Lately, I’ve been particularly focused on malware and how to get rid of it. The frustration in your comments and e-mail messages regarding malware is more than obvious, hence my quest.

I hope my previous articles about malware removal and the ensuing comments from members (who’ve been there and done that) have made a difference. For what it’s worth, I’m not done yet, especially because of one particular question.

Know your enemy

I’ve been asked countless times, how do I know that the endless parade of new viruses aren’t being created by the antivirus companies that claim to protect us. Truth be told, it’s a great business plan: create the problem and then market the solution. If I remember correctly, they even made a movie based on this premise.

In their defense, I’m acquainted with many dedicated people who work for Symantec, McAfee, and other AV companies, and they truly want to squash malware. Besides, if it came to light that an AV developer was less than forthright, public outcry would totally destroy the company’s credibility.

That’s not nice

Ironically, malware developers are using the “street cred” earned by legitimate malware-fighting companies to develop a malware delivery vehicle for their malicious code. Grudgingly I have to admit, it’s a good plan. See if the circumstances from the following scenario resonate with you.

The computer I’m working with is acting really strange. All of a sudden, advertisements (you know the kind) start popping up all over my monitor. This is not good. Why didn’t my AV application or the malware scanners prevent this from happening? What am I going to do? I really need to finish my work, but I need to use Adobe Acrobat and that’s installed only on the infected computer.

Luckily, I have another computer, so I scour the Internet trying to find a different scanner that will remove the malware. Wait a minute, I find what I need. Yes, the Web site is describing exactly how my sick computer is acting. I sure hope it works, but is the software what I really think it is?

I’ll stop right there. Sound familiar? That’s just one scenario. Brian Satterfield describes several more in his IT Security article “Welcome to Scam City: Rogue Anti-Spyware Apps.” It seems that rogue software is a thriving underground enterprise, with most of the malware code pretending to be antimalware software.

How do I know?

Now to the question many of you have been asking me. How do I know that the software I’m about to download and install is safe? It appears that Satterfield and I were thinking along the same lines as we both found several Web sites that publish lists of rogue software and applications. Checking whether an application is listed on these Web sites will help determine whether the software in question is malware or not.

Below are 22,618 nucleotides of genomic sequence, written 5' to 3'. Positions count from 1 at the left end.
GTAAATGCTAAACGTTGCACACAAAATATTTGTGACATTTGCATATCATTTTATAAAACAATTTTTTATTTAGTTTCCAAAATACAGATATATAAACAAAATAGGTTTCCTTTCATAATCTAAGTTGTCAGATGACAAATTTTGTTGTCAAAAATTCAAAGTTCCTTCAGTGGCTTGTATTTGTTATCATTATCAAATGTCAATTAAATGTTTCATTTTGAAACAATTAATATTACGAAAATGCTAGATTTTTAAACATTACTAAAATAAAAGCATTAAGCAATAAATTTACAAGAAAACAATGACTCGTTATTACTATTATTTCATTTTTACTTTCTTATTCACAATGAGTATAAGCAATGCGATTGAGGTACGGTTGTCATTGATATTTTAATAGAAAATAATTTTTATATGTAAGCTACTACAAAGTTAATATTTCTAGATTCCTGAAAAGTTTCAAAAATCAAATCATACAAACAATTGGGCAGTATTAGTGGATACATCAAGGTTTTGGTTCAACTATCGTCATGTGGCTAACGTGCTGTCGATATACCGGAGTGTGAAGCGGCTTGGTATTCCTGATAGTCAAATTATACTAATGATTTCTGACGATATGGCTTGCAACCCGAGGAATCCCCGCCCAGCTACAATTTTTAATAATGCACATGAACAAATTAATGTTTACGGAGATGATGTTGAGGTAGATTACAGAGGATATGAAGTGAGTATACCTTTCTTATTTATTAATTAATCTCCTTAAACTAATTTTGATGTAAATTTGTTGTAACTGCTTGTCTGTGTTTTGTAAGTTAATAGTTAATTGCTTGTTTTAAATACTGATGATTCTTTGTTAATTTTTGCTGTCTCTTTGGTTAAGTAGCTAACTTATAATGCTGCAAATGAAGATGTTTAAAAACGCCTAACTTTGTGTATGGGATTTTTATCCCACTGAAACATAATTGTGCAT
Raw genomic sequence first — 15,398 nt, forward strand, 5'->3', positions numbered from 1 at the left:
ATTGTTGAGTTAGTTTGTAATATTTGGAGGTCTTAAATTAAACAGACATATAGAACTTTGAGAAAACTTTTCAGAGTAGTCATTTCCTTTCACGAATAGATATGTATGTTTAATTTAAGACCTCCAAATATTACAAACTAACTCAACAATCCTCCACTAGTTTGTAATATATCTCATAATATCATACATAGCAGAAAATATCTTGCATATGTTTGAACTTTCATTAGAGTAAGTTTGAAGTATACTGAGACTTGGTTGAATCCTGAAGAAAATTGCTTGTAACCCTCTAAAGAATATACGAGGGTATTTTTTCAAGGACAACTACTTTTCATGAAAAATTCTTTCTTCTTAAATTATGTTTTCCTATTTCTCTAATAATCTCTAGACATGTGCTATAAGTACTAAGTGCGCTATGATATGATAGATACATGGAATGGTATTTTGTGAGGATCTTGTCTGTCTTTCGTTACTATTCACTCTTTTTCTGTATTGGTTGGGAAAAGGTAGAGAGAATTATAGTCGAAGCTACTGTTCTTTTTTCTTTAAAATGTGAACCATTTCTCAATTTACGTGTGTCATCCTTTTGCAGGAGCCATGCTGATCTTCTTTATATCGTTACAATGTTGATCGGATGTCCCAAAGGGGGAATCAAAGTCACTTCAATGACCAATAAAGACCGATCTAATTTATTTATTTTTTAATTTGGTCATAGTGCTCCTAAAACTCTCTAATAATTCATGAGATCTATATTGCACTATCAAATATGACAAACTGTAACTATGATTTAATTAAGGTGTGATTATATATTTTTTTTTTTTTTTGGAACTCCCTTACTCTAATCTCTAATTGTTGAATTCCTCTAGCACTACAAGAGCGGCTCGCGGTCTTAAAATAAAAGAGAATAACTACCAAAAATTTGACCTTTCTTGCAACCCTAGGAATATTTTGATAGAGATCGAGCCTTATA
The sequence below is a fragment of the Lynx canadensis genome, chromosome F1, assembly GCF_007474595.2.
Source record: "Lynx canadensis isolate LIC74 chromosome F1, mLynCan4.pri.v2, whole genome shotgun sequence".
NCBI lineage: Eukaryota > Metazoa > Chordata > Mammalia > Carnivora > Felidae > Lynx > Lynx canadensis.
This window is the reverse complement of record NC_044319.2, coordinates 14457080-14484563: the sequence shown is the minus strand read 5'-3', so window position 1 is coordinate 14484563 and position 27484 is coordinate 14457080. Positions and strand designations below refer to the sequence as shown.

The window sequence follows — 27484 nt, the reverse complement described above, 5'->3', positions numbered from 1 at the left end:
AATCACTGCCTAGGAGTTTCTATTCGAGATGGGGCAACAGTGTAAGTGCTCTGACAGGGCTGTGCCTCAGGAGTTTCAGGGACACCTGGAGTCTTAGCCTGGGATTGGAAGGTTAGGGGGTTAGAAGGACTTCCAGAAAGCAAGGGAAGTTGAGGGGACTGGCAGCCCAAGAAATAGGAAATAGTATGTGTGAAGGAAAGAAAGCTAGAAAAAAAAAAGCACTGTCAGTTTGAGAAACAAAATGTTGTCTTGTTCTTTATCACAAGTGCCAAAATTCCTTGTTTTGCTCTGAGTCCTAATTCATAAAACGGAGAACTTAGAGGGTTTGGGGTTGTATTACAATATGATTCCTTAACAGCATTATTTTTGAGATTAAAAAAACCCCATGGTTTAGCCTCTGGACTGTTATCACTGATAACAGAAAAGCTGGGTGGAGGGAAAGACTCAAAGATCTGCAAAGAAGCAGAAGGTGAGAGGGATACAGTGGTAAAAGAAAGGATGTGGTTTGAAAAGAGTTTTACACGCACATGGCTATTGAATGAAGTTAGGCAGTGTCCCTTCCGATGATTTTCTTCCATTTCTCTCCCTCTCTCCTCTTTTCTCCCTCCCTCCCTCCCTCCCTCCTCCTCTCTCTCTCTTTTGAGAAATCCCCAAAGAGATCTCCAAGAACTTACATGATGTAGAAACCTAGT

Rogue malware listings

  • Sunbelt Software, the developer of CounterSpy, has a Web site that lists over 397 rogue security programs (their name for rogue software). I personally have used Sunbelt Software for many years and have no reservations about the company.
  • Spyware Signatures has an extensive list of rogue software signatures. In fact, it has so many that it’s almost easier to use the search function. The main focus of Spyware Signature is to provide relevant data to security companies that offer antimalware applications. That’s good, because it means there’s incentive to keep the list relevant and up to date.
  • My favorite malware scanner, MBAM from, has a list called newest rogue threats. It’s a little different from the others because the rogue software list is published in a forum venue and is member driven. Truth be told, it’s the first place I check.

These are the three lists that I refer to, but I’ll bet there are other good ones. In fact, I’d appreciate hearing which lists you prefer.

Side note

You may be wondering why I included the above image (courtesy of MessageLabs). While doing research for this article, I stumbled upon a MessageLabs Web site that was displaying work created by Alex Dragulescu. I found it to be strangely fascinating, as it allows me to put an image with a specific malware. Dragulescu describes his work as:

“The visualization of worms, viruses, trojans and spyware code. For each piece of disassembled code, API calls, memory addresses and subroutines are tracked and analyzed. Their frequency, density and grouping are mapped to the inputs of an algorithm that grows a virtual 3D entity. Therefore the patterns and rhythms found in the data drive the configuration of the artificial organism.”

Final thoughts

I hope that the rogue software listings will be of help. I realize that it’s not a perfect solution or even near perfect. I’m hoping it’s a conversation starter and that you, the members, will share your alternative approaches and rogue software lists with the rest of us.

Another side note

Being an anal paranoid, I wanted to make sure that I didn’t lose you as readers or have you wondering where my security rantings have gone. The editorial staff at TechRepublic feels I should post my security articles in Chad Perrin’s section IT Security. It makes sense to me, and I hope it does to you as well. So to cure my paranoia, please sign up for the IT security newsletter and look for me there.

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